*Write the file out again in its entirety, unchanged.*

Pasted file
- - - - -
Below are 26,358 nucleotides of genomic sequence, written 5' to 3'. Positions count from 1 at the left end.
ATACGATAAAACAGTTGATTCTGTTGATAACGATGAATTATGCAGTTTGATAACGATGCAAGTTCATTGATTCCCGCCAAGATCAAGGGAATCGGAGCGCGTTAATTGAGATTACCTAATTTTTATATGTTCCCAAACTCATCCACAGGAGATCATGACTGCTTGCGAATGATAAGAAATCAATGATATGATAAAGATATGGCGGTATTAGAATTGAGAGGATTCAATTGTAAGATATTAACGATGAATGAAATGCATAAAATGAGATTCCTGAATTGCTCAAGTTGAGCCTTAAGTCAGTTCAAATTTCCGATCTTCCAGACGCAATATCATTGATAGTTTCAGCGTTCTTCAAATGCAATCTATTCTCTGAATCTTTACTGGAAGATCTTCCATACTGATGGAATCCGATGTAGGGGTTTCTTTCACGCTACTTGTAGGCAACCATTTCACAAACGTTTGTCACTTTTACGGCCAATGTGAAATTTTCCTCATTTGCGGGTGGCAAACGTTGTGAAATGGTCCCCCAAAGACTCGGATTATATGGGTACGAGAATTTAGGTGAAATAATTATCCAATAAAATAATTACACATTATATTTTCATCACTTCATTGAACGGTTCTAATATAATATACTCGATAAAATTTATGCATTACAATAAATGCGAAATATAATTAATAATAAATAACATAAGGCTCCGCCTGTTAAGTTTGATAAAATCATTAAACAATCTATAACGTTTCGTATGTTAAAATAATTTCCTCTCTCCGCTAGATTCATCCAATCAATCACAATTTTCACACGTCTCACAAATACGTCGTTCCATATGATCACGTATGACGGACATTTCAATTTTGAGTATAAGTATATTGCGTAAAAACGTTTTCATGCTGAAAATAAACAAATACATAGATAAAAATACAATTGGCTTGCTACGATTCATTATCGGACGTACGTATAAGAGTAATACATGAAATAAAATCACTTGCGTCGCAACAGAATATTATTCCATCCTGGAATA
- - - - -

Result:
Below are 26,358 nucleotides of genomic sequence, written 5' to 3'. Positions count from 1 at the left end.
ATACGATAAAACAGTTGATTCTGTTGATAACGATGAATTATGCAGTTTGATAACGATGCAAGTTCATTGATTCCCGCCAAGATCAAGGGAATCGGAGCGCGTTAATTGAGATTACCTAATTTTTATATGTTCCCAAACTCATCCACAGGAGATCATGACTGCTTGCGAATGATAAGAAATCAATGATATGATAAAGATATGGCGGTATTAGAATTGAGAGGATTCAATTGTAAGATATTAACGATGAATGAAATGCATAAAATGAGATTCCTGAATTGCTCAAGTTGAGCCTTAAGTCAGTTCAAATTTCCGATCTTCCAGACGCAATATCATTGATAGTTTCAGCGTTCTTCAAATGCAATCTATTCTCTGAATCTTTACTGGAAGATCTTCCATACTGATGGAATCCGATGTAGGGGTTTCTTTCACGCTACTTGTAGGCAACCATTTCACAAACGTTTGTCACTTTTACGGCCAATGTGAAATTTTCCTCATTTGCGGGTGGCAAACGTTGTGAAATGGTCCCCCAAAGACTCGGATTATATGGGTACGAGAATTTAGGTGAAATAATTATCCAATAAAATAATTACACATTATATTTTCATCACTTCATTGAACGGTTCTAATATAATATACTCGATAAAATTTATGCATTACAATAAATGCGAAATATAATTAATAATAAATAACATAAGGCTCCGCCTGTTAAGTTTGATAAAATCATTAAACAATCTATAACGTTTCGTATGTTAAAATAATTTCCTCTCTCCGCTAGATTCATCCAATCAATCACAATTTTCACACGTCTCACAAATACGTCGTTCCATATGATCACGTATGACGGACATTTCAATTTTGAGTATAAGTATATTGCGTAAAAACGTTTTCATGCTGAAAATAAACAAATACATAGATAAAAATACAATTGGCTTGCTACGATTCATTATCGGACGTACGTATAAGAGTAATACATGAAATAAAATCACTTGCGTCGCAACAGAATATTATTCCATCCTGGAATA